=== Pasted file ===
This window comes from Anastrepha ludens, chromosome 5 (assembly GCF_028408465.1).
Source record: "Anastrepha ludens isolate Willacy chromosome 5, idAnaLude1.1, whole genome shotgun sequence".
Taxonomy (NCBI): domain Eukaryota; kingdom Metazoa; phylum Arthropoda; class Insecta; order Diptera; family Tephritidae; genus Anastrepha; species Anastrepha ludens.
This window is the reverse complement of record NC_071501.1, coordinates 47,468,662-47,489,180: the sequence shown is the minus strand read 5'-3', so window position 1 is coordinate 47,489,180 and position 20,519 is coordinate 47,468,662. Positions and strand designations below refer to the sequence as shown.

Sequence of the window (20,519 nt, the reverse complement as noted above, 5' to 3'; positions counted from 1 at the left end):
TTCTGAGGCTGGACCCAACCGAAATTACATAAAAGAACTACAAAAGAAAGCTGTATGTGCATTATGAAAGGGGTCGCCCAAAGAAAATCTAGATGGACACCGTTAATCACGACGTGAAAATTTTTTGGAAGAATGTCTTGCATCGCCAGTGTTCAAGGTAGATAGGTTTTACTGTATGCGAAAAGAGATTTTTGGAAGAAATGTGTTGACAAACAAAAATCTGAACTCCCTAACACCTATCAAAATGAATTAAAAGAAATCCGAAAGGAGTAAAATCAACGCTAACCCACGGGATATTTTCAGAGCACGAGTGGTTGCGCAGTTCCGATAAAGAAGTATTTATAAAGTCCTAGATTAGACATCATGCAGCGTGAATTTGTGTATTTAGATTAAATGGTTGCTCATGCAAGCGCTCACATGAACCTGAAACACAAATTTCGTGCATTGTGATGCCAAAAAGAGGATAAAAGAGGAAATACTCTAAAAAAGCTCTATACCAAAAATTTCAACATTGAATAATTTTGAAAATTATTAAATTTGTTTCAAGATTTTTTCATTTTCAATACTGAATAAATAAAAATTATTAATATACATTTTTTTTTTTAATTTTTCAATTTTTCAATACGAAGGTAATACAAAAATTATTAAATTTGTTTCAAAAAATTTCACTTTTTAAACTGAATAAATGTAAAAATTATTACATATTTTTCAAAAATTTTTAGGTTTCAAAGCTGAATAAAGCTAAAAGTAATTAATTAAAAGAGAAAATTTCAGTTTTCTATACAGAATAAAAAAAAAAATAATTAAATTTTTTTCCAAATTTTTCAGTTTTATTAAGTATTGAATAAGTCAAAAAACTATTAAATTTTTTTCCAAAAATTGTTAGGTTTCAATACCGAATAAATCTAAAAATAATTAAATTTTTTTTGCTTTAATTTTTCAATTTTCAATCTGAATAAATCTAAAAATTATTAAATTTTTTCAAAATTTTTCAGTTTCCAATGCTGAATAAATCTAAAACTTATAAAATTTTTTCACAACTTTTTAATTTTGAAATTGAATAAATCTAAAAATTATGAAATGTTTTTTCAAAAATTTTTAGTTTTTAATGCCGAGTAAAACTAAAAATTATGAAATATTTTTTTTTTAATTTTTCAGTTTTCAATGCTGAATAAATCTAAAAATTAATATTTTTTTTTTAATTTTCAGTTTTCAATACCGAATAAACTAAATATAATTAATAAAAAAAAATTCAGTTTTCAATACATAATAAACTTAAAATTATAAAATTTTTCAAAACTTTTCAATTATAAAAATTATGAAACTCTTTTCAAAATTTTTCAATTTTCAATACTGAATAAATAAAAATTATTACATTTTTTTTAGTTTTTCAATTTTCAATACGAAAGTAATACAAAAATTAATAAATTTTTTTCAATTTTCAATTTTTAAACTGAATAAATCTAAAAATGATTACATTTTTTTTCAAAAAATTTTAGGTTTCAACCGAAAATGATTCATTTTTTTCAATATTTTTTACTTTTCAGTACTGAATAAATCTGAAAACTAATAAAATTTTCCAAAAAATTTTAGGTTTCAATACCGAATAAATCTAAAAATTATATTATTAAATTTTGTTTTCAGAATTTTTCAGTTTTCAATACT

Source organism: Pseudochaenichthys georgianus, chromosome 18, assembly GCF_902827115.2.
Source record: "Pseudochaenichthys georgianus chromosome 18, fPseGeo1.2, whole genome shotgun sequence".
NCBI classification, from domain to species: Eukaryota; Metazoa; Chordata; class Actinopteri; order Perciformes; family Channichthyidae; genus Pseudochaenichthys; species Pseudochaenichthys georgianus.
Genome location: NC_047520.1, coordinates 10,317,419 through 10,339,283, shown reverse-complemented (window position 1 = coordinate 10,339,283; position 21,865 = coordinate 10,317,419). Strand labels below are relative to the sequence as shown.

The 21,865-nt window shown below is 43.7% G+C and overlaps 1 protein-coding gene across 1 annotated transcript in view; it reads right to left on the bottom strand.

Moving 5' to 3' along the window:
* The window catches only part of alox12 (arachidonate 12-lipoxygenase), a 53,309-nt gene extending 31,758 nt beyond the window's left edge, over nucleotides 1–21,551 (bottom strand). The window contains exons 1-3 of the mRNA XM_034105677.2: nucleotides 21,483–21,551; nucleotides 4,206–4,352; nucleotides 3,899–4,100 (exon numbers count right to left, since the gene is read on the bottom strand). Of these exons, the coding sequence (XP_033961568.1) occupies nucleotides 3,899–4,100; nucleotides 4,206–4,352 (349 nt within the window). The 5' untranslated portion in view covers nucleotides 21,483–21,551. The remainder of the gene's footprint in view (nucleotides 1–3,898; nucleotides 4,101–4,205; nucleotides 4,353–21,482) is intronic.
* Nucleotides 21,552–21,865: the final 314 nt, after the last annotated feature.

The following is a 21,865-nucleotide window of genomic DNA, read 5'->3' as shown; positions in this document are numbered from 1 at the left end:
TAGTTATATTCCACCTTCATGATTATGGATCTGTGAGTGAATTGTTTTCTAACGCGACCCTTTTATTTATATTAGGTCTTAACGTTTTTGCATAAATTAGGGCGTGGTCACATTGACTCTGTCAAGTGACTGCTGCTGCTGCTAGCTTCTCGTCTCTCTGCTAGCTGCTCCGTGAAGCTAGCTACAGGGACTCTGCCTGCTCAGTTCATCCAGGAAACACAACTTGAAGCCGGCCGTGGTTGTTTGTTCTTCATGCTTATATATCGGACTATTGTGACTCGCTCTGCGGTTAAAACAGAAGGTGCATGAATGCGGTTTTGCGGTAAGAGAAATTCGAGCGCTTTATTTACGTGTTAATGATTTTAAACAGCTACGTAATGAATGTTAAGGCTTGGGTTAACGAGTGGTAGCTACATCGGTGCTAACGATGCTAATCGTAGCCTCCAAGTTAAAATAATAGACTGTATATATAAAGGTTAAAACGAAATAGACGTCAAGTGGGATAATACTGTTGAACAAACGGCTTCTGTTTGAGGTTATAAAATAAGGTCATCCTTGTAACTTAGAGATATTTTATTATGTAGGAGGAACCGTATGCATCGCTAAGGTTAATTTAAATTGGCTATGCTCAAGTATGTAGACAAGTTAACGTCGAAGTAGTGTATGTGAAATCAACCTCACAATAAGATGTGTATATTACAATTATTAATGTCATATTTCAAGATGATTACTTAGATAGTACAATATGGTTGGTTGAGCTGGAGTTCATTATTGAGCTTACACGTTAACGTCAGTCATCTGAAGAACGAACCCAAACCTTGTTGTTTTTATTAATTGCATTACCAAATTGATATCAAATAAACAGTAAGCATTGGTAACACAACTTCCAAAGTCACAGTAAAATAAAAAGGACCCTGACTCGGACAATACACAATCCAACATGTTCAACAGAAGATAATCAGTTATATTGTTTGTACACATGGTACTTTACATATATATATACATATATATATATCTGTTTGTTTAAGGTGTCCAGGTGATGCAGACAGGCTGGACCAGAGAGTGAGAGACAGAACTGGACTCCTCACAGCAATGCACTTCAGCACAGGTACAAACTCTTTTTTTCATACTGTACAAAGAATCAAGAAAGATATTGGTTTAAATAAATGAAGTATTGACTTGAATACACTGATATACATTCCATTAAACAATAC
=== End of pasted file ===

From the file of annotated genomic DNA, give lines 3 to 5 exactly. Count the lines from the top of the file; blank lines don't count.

Taxonomy (NCBI): domain Eukaryota; kingdom Metazoa; phylum Arthropoda; class Insecta; order Diptera; family Tephritidae; genus Anastrepha; species Anastrepha ludens.
This window is the reverse complement of record NC_071501.1, coordinates 47,468,662-47,489,180: the sequence shown is the minus strand read 5'-3', so window position 1 is coordinate 47,489,180 and position 20,519 is coordinate 47,468,662. Positions and strand designations below refer to the sequence as shown.

Sequence of the window (20,519 nt, the reverse complement as noted above, 5' to 3'; positions counted from 1 at the left end):